16. 16. Basic 1:1 VoIP Matrix Signalling Caller Callee m.call.invite -----------> m.call.candidate --------> [more candidates events] User answers call <------ m.call.answer [media flows] <------ m.call.hangup 16
  17. 17. Bridges and Integrations Existing App Application Service 3rd party Server 3rd party Clients
  18. 18. Latest Bridges! • Official ones: – IRC – Slack – Gitter – Rocket.Chat – MatterMost – FreeSWITCH – Asterisk (Respoke) – libpurple • Community ones – Twitter – Telegram – Hangouts – Slack webhooks – Gitter (‘sidecar’) – ~8 IRC ones… – ~4 XMPP ones...
  19. 19. Typical Bridging Stack 19 matrix- appservice- irc matrix-appservice-bridge matrix-appservice-node matrix-js-sdk Node JS matrix- appservice- slack matrix- appservice- purple …
  20. 20. Community Status • Started out in Sept 2014 • Currently in very late beta • ~450K user accounts on the Matrix.org homeserver (many of these are bridged) • ~400K messages per day • ~50K rooms that Matrix.org participates in • ~1000 federated servers • ~50 companies building on Matrix 20
  21. 21. 21
  22. 22. 22
  23. 23. End to End Crypto with Olm 23 https://matrix.org/git/olm
  24. 24. End to End Encryption • 2 years in the making! • Based on Open Whisper Systems’ “Double Ratchet” alg as used in Signal etc. • Audited by NCC Group • Started final roll-out in Sept on Web • Launching next week on iOS & Android (on develop branches currently) • Supports per-target-device encryption • Supports flexible history privacy per-room. 24
  25. 25. Olm • Apache License C++11 implementation of Trevor Perrin / Moxie Marlinspike’s Double Ratchet, exposing a C API. • Supports encrypted asynchronous 1:1 communication. • “Megolm” layer adds group communication too. • 130KB x86-64 .so, or 208KB of asm.js 25
  26. 26. 26 Olm + Megolm C API Account • Keys Session • Initial Key Exchange Ratchet • Encrypt • Decrypt Crypto • Curve25519 • AES • SHA256 Megolm Group Ratchet
  27. 27. Alice Bob Alice and Bob both generate identity (I) & ephemeral (E) elliptic curve key pairs Initial Shared Secret (ISS) = ECDH(Ea, Ib) + ECDH(Ia, Eb) + ECDH(Ea, Eb) Discard Ea Derive chain key from ISS (HMAC) Derive message key (K0) from chain key (HMAC) Derive new chain key ß hash ratchet M0 = Message plaintext C0 = Authenticated Encryption of (M0, K0) Ra0 = generate random ratchet key pair Ja0 = incremental counter for each hash ratchet advancement Ia, Ea, Eb, Ra0, Ja0, C0 A Double ratchet. Kinda sorta.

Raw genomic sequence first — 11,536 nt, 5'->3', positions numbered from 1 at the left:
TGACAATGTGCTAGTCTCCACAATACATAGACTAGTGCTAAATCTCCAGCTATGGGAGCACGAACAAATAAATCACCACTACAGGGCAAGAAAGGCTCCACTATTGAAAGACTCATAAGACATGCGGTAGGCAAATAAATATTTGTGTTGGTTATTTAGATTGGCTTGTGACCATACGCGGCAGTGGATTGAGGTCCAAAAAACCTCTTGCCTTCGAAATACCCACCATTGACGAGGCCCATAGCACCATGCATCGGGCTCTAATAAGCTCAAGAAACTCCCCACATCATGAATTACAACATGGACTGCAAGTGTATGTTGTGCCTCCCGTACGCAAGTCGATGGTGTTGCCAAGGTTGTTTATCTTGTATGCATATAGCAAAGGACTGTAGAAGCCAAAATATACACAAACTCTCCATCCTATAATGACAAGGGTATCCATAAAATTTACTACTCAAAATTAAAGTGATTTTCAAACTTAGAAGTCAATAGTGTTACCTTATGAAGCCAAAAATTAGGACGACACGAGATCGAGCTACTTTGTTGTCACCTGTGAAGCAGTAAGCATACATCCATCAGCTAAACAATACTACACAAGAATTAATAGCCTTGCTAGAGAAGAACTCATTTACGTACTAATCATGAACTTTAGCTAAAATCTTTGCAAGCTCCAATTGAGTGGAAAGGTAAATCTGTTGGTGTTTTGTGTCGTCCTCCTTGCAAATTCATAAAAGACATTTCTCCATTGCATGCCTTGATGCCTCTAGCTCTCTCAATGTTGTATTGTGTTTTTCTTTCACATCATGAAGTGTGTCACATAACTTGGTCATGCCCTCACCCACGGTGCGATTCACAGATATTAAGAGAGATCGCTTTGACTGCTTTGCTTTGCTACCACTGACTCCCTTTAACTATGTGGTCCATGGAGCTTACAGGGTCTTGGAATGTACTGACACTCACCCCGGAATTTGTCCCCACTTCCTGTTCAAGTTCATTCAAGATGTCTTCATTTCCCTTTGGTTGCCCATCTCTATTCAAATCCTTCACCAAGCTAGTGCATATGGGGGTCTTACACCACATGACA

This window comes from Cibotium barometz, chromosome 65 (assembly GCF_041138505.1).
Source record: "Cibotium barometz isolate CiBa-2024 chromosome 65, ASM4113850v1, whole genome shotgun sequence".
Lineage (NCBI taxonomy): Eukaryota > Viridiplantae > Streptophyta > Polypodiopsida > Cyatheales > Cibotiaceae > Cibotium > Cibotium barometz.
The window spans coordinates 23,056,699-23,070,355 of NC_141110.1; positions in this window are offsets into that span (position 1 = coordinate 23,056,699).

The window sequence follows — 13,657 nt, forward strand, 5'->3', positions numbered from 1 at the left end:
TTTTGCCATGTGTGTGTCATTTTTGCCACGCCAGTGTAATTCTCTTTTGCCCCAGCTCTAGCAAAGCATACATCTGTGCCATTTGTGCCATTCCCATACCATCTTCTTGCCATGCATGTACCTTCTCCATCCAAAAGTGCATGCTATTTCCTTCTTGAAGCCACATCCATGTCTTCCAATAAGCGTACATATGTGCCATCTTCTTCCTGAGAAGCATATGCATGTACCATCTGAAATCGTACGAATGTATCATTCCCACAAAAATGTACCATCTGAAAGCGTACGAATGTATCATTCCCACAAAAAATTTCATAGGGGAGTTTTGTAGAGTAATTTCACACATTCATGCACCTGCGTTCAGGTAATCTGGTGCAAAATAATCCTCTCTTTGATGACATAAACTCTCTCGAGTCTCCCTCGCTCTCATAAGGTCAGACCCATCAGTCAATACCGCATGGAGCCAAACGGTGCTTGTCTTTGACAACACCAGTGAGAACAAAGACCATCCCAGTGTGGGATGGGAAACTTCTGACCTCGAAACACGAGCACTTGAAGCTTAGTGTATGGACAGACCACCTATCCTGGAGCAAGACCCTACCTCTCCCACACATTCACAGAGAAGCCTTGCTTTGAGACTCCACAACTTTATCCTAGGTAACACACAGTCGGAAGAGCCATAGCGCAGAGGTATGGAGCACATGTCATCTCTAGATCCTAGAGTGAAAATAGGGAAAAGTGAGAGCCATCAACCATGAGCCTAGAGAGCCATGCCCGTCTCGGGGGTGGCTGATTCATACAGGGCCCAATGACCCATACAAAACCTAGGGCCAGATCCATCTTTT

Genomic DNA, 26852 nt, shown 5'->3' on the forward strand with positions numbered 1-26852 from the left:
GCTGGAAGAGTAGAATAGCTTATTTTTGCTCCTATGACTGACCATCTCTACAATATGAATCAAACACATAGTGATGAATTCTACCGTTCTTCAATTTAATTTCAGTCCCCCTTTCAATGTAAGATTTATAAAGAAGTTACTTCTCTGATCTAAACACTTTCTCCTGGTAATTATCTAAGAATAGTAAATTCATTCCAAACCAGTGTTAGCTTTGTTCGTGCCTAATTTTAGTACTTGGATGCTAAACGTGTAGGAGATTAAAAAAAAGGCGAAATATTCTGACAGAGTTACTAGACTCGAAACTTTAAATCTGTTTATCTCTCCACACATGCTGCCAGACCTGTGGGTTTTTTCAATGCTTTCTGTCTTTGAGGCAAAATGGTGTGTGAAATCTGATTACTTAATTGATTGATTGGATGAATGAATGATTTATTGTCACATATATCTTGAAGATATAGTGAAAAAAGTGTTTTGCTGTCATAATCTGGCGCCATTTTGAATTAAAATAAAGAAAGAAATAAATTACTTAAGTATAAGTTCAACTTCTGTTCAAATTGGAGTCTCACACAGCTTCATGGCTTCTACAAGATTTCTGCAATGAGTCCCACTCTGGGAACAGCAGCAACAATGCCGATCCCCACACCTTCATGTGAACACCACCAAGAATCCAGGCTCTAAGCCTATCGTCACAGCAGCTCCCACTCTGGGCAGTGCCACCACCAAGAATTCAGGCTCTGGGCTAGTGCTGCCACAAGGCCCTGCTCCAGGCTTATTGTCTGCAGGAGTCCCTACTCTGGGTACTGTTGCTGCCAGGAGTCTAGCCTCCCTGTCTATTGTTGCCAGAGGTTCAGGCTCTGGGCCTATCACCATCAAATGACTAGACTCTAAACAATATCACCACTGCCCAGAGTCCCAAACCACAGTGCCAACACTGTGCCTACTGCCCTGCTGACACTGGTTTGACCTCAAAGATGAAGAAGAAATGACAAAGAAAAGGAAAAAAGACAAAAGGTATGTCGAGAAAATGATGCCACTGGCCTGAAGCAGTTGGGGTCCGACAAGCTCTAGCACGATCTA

28. 28. Alice Bob Compute same Initial Shared Secret = ECDH(Ea, Ib) + ECDH(Ia, Eb) + ECDH(Ea, Eb) Compute same K0 M0 = Authenticated decryption of (C0, K0) To respond, B starts new ratchet chain: Rb1 = generate random ratchet key pair New Initial Shared Secret = ECDH(Ra0, Rb1) ß ECDH Ratchet C0 = Authenticated Encryption of (M, K0) Ra0 = generate random ratchet key Ja0 = incremental counter for each hash ratchet advancement Rb1, Jb1, C1 A Double ratchet. Kinda sorta.
  29. 29. 29 Alice Sending | Receiving MK CK RK CK MK -- -- -- -- -- ECDH(A0,B0) | | ECDH(A1,B0) + /| / | / + ECDH(A1,B1) CK-A1-B0 | | | MK-0 ----+ | | | CK-A1-B1 MK-1 ----+ | | | | +---- MK-0 MK-2 ----+ | | | +---- MK-1 ECDH(A2,B1) + /| / | / | CK-A2-B1 | | + ECDH(A2,B2) MK-0 ----+ CK-A2-B2 | +---- MK-0 | +---- MK-1
  30. 30. Group chat • Adds a 3rd type of ratchet: “Megolm”, used to encrypt group messages. • Establish 'normal' 1:1 ratchets between all participants in order to exchange the initial secret for the group ratchet. • All receivers share the same group ratchet state to decrypt the room. 30
  31. 31. Flexible privacy with Olm • Users can configure rooms to have: – No ratchet (i.e. no crypto) – Full PFS ratchet – Selective ratchet • Deliberately re-use ratchet keys to support paginating partial eras of history. • Up to participants to trigger the ratchet (e.g. when a member joins or leaves the room) – Per-message type ratchets? 31
  32. 32. • More hosted bridges, bots, services etc • Threading • Message tagging (e.g. “Like” support) • Group ACLs • File tagging and management • Decentralised identity • “Fixing spam” 32 Matrix: What’s coming up?
  33. 33. We need help!! 33
  34. 34. • We need people to try running their own servers and join the federation. • We need people to run gateways to their existing services • We need feedback on the APIs. • Consider native Matrix support for new apps • Follow @matrixdotorg and spread the word! 34
  35. 35. Thank you! matthew@matrix.org http://matrix.org @matrixdotorg 35